Critical thinking: a new way to release potential

Tomorrow’s business leaders will face challenges that are defined by two features: complexity and convergence. As we all know and see in our own day-to-day work experiences, the boundaries between functions, business areas, and roles are becoming increasingly blurred. Individuals are taking on an ever-increasing diversity of tasks, because hyperconnectivity, spurred by the technological revolution, is enabling those tasks to become ever more entangled.

Technology arrows like glue through the workflow. This is good; for productivity, job satisfaction (more dynamic, less monotonous work experiences equal more engaged employees) and overall business cohesion, as individuals are empowered to see tasks from a holistic perspective.

But it also means it’s harder than ever to elevator pitch our roles: 20 years ago, you had copywriters, simple. They typed and they typed, and then they sent their work to somebody else. Now, it’s rather more complex. Copywriters operate as digital creatives, combining a multitude of skills to research, write, publish and promote content. This is one among countless examples – and effectively dealing with the complexity and convergence factors only grows more integral as individuals progress higher up the corporate structure.

These challenges will require a revolution in leadership – a new generation of leaders who can thrive and produce results across systems by calling on an innovative, adaptable mindset. Traditional leadership development programmes are strong but often situation-specific and do little to cultivate an adaptable mentality that can be applied to any of the million roles a potentially revolutionary leader could progress to.

What businesses and Learning and Development teams need to meet this demand is a new way of releasing the potential of their future leaders. A new way that slots neatly into, or effortlessly complements, existing development programmes. As the World Economic Forum’s 2016 Future of Jobs report indicates, one of the fourth industrial revolution’s two most important skillsets is that new way: critical thinking.

But how exactly does critical thinking work? How can the development of these higher-order cognitive skills help your future leaders release their potential and cope with the dual challenges of complexity and convergence?

Critical Thinking illuminates systems thinking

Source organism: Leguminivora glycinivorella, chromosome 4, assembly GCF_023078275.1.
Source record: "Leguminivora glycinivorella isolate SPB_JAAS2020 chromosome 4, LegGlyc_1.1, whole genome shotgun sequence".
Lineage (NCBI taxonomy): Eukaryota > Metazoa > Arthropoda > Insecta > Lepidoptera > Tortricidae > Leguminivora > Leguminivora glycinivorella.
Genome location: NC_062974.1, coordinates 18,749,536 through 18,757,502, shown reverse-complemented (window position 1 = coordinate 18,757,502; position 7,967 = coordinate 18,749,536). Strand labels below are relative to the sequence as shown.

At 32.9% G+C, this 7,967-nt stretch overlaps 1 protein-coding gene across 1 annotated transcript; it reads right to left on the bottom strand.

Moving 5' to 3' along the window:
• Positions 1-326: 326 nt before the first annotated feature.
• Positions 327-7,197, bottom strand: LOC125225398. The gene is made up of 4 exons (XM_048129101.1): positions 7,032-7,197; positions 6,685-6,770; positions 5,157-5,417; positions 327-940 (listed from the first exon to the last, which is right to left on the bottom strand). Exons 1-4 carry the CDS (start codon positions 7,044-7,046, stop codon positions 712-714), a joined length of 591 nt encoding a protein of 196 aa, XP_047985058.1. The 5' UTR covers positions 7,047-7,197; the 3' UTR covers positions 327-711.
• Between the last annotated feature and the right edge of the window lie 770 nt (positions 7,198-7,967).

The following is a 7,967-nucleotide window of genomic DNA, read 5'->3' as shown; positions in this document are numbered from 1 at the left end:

Organizations are systems. Integrated, complex compositions of many interconnected networks (both human and non-human) that must work together for the whole to function successfully. And these systems operate – and compete – in an even bigger system, the global economy.

This kind of high-level understanding is the traditional preserve of the c-suite, the big-hitters. But now, as explained above, it’s vital that leaders throughout the corporate structure are able to acquire it. The ‘holistic perspective’ is more than a gimmick (though many are culpable of using it as one). It means acquiring a 360-degree perspective of the business, and tweaking strategy to integrate and align decision-making with the central business vision.

This is difficult. How can one relatively inexperienced leader possibly understand every priority, stakeholder, and direction a large business must navigate? Well, it’s not easily accomplished, but it’s certainly better than the alternative, what economists call suboptimization, the result of focussing on one part of a system in isolation from its whole.

Developing future leaders’ critical thinking hands them the keys to fluent systems thinking. It illuminates the many shades of a business, from finance to supply chain, procurement to marketing and yes, even L&D. More importantly, it illuminates the connections between these things, connections that, according to systems thinking luminary Peter Senge, are best learned through direct experience.

It’s inevitable that future leaders will be thrown in above their heads at some point in their career. Rather than allowing that to be their crash course in systems thinking, L&D should give them the grounding of critical thinking training at the earliest opportunity. By doing so, they’ll elevate leaders above a single function and equip them with a wider vision of their organization. When they make the step up, they’ll be as ready as it is possible to be.


Critical Thinking inspires versatility